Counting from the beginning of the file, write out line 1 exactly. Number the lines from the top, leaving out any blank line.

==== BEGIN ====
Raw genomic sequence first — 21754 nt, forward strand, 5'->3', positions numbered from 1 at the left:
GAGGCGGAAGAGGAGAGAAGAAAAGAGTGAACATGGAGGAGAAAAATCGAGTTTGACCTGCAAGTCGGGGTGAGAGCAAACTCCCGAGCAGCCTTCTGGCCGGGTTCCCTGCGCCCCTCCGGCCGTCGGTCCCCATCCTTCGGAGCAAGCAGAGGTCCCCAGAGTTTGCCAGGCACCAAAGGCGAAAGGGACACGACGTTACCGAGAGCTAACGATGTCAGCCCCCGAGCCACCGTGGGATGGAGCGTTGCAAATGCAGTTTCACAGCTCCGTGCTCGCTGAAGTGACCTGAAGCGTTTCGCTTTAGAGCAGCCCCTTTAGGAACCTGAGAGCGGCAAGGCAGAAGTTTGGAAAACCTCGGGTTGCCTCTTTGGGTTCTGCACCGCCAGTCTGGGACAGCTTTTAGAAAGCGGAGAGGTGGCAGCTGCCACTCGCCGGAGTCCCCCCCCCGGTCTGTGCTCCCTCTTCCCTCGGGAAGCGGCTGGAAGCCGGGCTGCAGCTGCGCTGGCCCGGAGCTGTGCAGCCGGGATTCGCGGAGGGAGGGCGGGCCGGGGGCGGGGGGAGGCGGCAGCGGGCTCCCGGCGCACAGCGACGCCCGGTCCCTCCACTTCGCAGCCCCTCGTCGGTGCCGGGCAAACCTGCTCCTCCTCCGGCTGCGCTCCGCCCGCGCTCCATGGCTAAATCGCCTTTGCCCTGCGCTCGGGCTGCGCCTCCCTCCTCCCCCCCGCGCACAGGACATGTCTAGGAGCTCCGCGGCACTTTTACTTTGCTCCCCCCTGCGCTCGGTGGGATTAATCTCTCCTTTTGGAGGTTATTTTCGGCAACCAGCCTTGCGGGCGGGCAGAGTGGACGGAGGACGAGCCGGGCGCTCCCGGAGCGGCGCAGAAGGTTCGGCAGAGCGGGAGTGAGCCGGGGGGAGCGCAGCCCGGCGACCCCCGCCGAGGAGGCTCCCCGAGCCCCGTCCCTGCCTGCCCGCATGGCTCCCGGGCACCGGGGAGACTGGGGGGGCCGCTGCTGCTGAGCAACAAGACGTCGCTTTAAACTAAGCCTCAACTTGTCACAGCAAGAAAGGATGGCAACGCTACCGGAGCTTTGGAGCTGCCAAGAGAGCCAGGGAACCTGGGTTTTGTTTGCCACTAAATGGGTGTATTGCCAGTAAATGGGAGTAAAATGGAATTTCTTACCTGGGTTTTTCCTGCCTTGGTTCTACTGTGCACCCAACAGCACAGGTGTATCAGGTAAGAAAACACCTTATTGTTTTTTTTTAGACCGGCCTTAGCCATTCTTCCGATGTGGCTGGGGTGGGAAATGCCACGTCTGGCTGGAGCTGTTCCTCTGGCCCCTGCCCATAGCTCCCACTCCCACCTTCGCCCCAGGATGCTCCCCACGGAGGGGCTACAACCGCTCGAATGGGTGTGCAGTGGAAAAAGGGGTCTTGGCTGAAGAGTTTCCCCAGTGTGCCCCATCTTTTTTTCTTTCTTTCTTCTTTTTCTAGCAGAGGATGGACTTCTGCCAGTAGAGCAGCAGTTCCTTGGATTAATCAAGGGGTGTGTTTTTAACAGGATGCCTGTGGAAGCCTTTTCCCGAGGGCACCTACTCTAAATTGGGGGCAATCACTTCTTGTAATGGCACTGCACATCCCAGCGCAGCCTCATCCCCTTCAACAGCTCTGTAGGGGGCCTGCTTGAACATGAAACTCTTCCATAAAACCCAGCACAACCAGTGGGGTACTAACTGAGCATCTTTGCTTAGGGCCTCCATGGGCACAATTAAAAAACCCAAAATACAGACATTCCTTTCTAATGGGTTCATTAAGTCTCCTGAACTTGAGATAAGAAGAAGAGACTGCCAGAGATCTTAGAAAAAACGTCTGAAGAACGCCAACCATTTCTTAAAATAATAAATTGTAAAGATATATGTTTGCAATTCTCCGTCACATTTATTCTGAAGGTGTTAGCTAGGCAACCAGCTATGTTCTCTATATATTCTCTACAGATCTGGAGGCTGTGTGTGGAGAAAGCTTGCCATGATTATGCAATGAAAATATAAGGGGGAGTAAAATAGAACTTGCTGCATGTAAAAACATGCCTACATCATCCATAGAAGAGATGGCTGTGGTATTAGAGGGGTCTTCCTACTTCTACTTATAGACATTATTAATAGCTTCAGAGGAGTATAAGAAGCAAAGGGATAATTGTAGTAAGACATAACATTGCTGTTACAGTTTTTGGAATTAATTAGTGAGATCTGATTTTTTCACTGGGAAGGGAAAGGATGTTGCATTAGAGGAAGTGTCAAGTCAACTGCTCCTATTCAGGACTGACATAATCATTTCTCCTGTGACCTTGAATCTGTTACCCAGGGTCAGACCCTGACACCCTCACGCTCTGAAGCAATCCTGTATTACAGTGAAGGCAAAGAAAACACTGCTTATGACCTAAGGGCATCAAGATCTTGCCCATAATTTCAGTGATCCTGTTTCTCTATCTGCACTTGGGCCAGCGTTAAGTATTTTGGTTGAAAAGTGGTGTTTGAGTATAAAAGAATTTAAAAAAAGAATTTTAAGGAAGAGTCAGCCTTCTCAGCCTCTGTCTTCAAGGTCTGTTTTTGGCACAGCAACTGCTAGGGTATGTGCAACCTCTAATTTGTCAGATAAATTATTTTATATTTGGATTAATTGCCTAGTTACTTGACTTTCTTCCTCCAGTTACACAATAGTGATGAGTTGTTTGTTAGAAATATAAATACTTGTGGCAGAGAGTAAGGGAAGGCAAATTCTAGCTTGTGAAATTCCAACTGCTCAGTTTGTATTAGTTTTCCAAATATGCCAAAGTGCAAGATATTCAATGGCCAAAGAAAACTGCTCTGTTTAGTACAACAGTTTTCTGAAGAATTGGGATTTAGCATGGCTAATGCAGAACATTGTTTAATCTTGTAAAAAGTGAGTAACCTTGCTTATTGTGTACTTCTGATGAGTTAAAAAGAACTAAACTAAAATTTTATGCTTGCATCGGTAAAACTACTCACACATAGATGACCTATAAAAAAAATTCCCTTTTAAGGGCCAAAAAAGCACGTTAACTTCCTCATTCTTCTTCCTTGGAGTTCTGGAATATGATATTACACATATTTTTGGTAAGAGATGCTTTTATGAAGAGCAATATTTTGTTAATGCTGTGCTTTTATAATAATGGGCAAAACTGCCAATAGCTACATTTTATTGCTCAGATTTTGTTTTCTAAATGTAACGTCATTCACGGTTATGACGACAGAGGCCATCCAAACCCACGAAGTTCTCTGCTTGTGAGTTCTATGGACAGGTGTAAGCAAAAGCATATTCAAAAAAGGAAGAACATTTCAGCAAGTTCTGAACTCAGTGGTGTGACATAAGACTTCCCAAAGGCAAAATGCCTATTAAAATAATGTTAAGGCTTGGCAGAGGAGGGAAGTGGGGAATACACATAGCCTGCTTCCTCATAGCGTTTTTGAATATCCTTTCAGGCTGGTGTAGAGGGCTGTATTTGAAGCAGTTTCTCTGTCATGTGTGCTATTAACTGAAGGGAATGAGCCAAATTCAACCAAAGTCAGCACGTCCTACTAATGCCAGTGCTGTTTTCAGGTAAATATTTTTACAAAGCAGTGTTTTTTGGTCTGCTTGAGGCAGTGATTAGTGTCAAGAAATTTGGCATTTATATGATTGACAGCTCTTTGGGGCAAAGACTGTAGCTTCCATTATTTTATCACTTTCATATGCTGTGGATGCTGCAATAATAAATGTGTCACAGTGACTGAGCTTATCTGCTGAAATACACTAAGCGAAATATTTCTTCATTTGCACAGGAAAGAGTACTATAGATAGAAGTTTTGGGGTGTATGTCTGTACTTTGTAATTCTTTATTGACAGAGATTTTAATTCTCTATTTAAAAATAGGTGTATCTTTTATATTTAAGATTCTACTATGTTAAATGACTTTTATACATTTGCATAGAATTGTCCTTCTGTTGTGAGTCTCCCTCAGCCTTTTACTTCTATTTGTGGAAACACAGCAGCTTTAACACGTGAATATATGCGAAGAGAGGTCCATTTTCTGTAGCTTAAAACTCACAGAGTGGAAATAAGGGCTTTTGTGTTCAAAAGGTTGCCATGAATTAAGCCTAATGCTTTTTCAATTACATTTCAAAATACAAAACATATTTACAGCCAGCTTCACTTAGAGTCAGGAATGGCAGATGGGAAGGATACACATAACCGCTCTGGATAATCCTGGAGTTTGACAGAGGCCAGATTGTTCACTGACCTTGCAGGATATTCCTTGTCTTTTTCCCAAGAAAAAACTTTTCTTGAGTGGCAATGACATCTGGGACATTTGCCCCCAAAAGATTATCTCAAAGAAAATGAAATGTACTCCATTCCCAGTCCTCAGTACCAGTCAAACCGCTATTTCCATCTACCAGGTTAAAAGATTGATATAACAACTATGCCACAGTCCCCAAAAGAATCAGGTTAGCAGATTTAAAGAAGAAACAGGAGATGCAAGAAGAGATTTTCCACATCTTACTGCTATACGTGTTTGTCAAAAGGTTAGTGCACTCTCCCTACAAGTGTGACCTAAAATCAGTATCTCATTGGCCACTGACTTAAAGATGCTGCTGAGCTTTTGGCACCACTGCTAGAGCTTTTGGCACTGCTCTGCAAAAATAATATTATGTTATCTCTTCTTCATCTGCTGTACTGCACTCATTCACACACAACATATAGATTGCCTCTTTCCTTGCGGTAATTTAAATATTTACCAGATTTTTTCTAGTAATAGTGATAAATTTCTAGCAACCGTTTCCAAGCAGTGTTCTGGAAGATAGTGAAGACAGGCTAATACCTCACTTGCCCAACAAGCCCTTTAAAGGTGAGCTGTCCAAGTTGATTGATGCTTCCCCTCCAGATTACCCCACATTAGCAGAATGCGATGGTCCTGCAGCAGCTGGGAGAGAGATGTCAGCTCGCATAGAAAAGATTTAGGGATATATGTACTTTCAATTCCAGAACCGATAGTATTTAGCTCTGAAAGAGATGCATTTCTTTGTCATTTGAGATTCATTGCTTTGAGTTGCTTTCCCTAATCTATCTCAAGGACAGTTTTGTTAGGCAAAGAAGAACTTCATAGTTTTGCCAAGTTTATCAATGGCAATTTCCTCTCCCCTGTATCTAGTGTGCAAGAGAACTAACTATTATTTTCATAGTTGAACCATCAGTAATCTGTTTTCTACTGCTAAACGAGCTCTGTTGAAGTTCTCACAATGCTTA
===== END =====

Raw genomic sequence first — 21754 nt, forward strand, 5'->3', positions numbered from 1 at the left: